6. Memorandum From Barry Zorthian, Broadcasting Service, United States Information Agency to the Director, Broadcasting Service (Loomis)1
- Servicing Radio in Africa
I would like to put on paper some of the thoughts I have expressed to you orally on the tremendous opportunities which I believe the United States is missing in regard to radio in Africa. These feelings, growing out of my own trip to the area late last spring, have been reinforced by reports from other travelers as well as the comments and evaluation of many expert observers of the African scene.
In my opening sentence, I use the term “United States” rather than Voice of America deliberately. Given our mission and facilities, I think that VOA is perhaps meeting its particular challenge in Africa as well as might be expected. Certainly, increased facilities and more manpower and funds will enable us to expand and refine our operation; as you are well aware, we are energetically pursuing these goals. However, I think the opportunities this country faces in the field of radio go well beyond the capacity or even the function of VOA. And it is this broader task which I would like to outline briefly.
Necessary to a full appreciation of this possibility are a few fundamental facts in regard to mass communication media in Africa (throughout this memorandum my use of Africa is meant to apply to sub-Saharan Africa rather than the entire continent):
1. Radio is today, and for the foreseeable future will remain, the closest instrument to a medium of “mass communication” on the continent. In the area involved, radio today reaches a potential audience of 17,000,000 which will probably double within the next five years.
2. Neither press, television nor motion picture can hope to reach anything close to this level in the near future. Illiteracy and the limitations on widespread distribution impede the development of press; television is simply too expensive for more than an experimental level [Page 30] for a long time—and once it gets out of this stage, the lack of power outside the major cities will make it largely an urban medium; motion pictures face limitations of projecting equipment, distribution means and exhibition facilities.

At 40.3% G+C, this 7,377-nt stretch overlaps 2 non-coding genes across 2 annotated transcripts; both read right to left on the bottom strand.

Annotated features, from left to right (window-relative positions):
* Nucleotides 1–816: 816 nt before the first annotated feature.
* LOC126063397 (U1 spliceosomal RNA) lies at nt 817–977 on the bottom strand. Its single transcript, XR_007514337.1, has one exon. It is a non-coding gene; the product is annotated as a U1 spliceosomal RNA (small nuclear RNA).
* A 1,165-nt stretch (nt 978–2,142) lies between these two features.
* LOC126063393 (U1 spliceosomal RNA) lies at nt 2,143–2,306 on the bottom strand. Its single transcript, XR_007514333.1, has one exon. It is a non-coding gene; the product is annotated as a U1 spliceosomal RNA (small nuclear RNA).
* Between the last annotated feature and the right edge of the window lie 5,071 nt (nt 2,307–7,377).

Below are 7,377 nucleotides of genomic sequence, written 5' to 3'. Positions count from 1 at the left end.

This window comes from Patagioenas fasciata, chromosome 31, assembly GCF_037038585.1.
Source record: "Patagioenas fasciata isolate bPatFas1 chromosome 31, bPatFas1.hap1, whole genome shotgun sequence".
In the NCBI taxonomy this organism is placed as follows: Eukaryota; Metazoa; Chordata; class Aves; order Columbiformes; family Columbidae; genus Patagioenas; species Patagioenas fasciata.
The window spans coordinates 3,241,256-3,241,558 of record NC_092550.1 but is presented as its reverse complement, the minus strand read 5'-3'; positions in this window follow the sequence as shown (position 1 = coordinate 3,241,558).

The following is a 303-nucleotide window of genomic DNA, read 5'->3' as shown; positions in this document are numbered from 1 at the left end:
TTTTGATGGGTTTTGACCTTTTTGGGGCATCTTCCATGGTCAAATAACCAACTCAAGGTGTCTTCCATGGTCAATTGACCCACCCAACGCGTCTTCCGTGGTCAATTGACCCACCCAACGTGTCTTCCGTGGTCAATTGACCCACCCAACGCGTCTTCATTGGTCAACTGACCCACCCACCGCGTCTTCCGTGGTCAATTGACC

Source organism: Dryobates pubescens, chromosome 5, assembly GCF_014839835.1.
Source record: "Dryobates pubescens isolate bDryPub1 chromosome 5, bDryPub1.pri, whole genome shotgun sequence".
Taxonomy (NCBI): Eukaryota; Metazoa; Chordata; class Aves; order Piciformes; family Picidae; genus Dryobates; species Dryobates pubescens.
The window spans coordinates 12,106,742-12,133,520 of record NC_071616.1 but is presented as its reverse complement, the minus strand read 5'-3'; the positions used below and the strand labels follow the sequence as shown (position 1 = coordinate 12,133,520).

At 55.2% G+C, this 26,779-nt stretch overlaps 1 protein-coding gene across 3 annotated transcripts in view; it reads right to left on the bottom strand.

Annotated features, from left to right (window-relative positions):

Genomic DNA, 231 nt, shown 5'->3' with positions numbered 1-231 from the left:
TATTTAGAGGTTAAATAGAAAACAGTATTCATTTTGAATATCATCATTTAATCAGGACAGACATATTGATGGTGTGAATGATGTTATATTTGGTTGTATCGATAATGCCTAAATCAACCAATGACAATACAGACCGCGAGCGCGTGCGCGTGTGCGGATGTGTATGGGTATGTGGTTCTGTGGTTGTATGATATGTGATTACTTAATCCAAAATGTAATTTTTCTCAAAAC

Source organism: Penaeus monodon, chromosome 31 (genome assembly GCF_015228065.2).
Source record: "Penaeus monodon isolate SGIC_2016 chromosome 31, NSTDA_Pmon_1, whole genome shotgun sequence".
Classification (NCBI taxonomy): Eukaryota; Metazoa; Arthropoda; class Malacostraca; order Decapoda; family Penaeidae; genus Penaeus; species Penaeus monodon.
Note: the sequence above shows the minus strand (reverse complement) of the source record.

3. The emerging independent governments recognize the potential of radio. Almost every new government of any means—and even those without capital—is rapidly expanding both its domestic and external transmitting capability and is encouraging set distribution.
4. Expansion of radio on an even more accelerated pace is not only possible but the most economic means available to the new governments to communicate with their peoples. Radio transmitters are comparatively inexpensive; the availability of cheap transistor sets makes distribution feasible even in non-electrical areas; and staff requirements are reasonably modest in comparison with other media.
5. The overwhelming shortages faced by the new countries in this “explosion” of radio are trained staff and broadcast materials. The management of these new stations find it particularly hard to develop the type of educational broadcast materials which are in greatest demand by their listeners.